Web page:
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Religious Liberty for Christmas?



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Twas the Night Before Christmas Eve and all through the U.S., injunctions were issued, and when there wasn’t there was snark.

Monday saw injunctions issued in a number of cases against the Department of Health and Human Services over the abortion-drug, contraception, female sterilization “Preventative Services” employer mandate under Obamacare, including to plea by Geneva College, a Reformed Presbyterian college in Pennsylvania.

According to the ruling:

Geneva showed that it is likely to succeed on the merits of its RFRA claim; that it will suffer irreparable harm absent injunctive relief; and that the public interest favors granting injunctive relief.

The University of Notre Dame did not have the same success. In what some are considering a bit of a cosmic justice, the school that hosted President Obama’s bogus promise to respect conscience rights on life in May 2008, was denied an injunction request. In the ruling, the judge seems to complain that the school added to his pre-Christmas workload. I think it’s safe to say they have another shot … that religious liberty will.

Meanwhile, the Little Sisters of the Poor wait to hear if a judge will grant them relief. The Baltimore Sun highlighted their case yesterday:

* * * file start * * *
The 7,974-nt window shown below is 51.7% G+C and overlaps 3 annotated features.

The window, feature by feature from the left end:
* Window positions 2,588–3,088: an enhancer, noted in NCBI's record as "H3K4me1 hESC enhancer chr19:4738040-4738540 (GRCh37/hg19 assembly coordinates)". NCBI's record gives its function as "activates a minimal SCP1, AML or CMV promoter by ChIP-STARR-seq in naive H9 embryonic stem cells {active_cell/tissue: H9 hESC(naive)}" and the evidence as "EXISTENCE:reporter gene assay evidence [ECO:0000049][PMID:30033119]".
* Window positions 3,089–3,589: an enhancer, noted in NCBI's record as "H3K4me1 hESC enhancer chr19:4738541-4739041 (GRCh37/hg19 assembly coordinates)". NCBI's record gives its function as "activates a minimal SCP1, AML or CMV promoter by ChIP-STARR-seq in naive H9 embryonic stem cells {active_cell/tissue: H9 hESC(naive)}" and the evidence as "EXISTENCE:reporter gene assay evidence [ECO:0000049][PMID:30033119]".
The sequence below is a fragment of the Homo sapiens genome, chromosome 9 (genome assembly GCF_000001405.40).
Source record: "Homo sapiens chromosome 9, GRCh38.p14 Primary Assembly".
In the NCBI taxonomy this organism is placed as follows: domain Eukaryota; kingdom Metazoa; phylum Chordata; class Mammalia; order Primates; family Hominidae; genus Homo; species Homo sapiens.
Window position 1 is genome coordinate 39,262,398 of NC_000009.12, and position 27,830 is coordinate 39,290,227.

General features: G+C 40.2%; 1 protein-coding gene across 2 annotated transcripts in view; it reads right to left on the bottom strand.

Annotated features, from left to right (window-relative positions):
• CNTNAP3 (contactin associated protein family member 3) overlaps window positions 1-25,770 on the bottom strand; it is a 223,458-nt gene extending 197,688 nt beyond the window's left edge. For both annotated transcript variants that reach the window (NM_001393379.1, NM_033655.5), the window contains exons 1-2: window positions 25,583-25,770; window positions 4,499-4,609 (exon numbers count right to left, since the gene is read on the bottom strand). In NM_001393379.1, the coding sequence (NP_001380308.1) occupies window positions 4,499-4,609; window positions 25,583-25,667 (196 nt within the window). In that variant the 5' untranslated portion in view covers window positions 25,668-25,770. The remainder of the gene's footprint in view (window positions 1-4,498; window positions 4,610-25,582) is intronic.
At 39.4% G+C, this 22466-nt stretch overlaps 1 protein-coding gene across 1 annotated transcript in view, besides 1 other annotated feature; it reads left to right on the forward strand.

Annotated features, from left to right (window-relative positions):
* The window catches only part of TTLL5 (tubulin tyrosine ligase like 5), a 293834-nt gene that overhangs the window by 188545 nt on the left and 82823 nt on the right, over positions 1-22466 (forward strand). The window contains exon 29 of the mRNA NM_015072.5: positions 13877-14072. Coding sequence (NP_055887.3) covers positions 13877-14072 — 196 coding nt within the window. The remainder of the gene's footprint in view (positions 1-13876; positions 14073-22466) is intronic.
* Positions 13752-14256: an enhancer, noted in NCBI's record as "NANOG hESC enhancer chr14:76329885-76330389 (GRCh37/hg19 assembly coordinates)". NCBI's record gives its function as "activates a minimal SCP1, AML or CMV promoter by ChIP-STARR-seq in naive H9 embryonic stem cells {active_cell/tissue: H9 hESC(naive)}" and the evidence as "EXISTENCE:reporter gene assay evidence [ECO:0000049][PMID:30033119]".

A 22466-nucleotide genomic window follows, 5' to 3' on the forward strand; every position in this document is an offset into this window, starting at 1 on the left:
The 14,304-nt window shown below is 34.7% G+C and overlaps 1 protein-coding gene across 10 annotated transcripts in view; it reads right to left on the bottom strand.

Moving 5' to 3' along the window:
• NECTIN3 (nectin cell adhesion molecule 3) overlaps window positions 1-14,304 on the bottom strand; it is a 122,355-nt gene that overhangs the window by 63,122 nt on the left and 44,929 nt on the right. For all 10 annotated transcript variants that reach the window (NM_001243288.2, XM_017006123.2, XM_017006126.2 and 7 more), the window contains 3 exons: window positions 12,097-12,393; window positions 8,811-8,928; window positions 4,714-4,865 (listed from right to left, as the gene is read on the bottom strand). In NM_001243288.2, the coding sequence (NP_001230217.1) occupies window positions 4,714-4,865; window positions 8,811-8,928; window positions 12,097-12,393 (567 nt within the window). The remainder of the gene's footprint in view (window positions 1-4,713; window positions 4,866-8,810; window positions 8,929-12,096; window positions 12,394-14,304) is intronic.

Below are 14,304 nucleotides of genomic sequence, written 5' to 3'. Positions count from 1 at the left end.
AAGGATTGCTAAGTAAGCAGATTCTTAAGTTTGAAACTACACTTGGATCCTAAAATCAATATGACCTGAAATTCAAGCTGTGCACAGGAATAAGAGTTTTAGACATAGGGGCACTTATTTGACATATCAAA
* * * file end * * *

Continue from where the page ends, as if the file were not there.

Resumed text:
In a case that could have implications for ministries across the country, a Catonsville-based group of nuns who care for the elderly poor are awaiting a federal judge’s decision on whether it must comply with the federal health care law’s requirement to provide free contraceptive coverage for lay employees.

The Little Sisters of the Poor say they could face substantial IRS fines beginning in January if they don’t comply with the rule.

While the federal health care law exempts churches, the Little Sisters of the Poor don’t fall under the government’s definition of a religious employer — and providing free access to birth control violates their religious vows, they say. The Catholic Church teaches that artificial contraception is immoral.

 ”Simply put, as a matter of religious faith, the Little Sisters Home may not participate in any way in the government’s program to provide access to these services,” states the class-action federal lawsuit filed in U.S. District Court in Denver, where one of the Little Sisters’ homes operates.

The Little Sisters, founded in the 1800s, operate about 30 homes for the elderly across the country, including St. Martin’s Home in Catonsville. Their lawsuit was filed by the Becket Fund for Religious Liberty, a nonprofit public-interest law firm that is also representing Hobby Lobby — an Oklahoma-based retail chain of craft stores that is also challenging the contraceptive coverage mandate — in a high-profile case that the U.S. Supreme Court is scheduled to hear next year.

As Sr. Constance Veit, L.S.P. told me in an interview in October:

For us, this has nothing to do with politics. It is a question of respect for every human life created in God’s image, and of fidelity to the teachings of the Roman Catholic Church, and our religious vows.

Our lives are usually quite hidden and we never seek to be in the public eye. In April we filed comments with the government explaining how the HHS mandate would require us to violate our religious beliefs, and we hoped that the issue would be resolved in the final rule that came out in June. Unfortunately, the government would not give us a religious exemption, leaving us with no choice but to ask the courts for help so we can avoid IRS fines. We just want to take care of the elderly poor without being forced to violate the faith that animates our work.

Perhaps there will be a Christmas gift today for them today in the news; will religious liberty be protected?



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